The pervasive smell of fast food


When you’re setting the rules for a public place — like a library, airport, or train station — it makes sense to prohibit behaviors that are likely to annoy a bunch of people at once. For example, you can’t play music out loud in most venues, since everyone else can hear it and they have no easy way to avoid that inconvenience.

The rules and expectations seem well established for music. But what about smells? Occasionally, you hear about somebody being thrown off a plane because they have obscene body odor. However, BO is only one small part of the problem. The real issue lies with food — fast food to be exact.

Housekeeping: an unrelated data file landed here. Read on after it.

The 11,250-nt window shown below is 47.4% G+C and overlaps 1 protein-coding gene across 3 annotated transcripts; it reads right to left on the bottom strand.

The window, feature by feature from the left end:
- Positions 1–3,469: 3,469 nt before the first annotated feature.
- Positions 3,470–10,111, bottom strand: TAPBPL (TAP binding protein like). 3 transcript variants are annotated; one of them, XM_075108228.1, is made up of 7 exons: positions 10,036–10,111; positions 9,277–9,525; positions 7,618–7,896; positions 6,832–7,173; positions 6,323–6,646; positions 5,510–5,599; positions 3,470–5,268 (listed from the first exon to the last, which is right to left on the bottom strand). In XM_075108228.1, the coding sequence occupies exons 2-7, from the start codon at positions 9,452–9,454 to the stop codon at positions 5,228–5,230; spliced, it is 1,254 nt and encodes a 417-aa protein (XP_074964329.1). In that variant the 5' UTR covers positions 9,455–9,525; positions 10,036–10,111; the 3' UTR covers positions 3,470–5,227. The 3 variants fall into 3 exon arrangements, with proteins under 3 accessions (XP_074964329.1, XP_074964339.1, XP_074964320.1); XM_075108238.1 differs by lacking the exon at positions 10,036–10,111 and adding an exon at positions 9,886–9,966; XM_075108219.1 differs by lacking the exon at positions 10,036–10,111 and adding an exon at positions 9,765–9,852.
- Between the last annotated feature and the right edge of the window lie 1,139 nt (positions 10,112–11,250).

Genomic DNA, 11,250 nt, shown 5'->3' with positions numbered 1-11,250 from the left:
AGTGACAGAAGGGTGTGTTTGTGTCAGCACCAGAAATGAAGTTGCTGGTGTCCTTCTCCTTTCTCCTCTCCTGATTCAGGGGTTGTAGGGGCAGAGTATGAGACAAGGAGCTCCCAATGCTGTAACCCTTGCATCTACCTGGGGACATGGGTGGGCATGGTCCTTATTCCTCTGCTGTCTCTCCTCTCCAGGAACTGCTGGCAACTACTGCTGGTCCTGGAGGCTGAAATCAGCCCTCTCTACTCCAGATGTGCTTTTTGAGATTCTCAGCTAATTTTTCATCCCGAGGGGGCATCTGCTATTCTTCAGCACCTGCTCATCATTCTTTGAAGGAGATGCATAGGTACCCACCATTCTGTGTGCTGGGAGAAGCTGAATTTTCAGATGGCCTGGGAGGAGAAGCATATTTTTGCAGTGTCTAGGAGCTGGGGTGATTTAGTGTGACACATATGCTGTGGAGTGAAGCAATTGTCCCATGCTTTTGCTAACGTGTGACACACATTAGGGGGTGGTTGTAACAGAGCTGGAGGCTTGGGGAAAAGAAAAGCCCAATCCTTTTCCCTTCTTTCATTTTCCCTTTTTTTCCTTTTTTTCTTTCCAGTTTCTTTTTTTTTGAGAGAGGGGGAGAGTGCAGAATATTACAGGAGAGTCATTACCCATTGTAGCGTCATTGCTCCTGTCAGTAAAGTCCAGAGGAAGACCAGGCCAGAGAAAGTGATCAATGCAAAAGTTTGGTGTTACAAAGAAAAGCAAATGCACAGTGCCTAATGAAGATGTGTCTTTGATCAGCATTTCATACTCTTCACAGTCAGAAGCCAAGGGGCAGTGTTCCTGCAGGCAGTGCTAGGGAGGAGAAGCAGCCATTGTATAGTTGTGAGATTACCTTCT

It doesn’t matter which restaurant the food comes from. Typical fast food products like burgers, fries, and hot dogs just smell nasty — and the smell carries for dozens if not hundreds of feet from the person eating it. The problem is even worse when someone brings it into close quarters like a plane, bus or train. Basically, it turns into smell pollution.

Is there anything that venue owners and policymakers can do about this? Well, I’m sure they could take action, but they probably won’t. After all, venues depend on the fast food operators to lease concession spaces, or provide revenue through sponsorships. Perhaps someone can invent a type of food deodorant to put on the containers, to at least limit the intensity of the smells. But I won’t hold my breath on that one. Then again, with all the nasty smells out there, I might have to.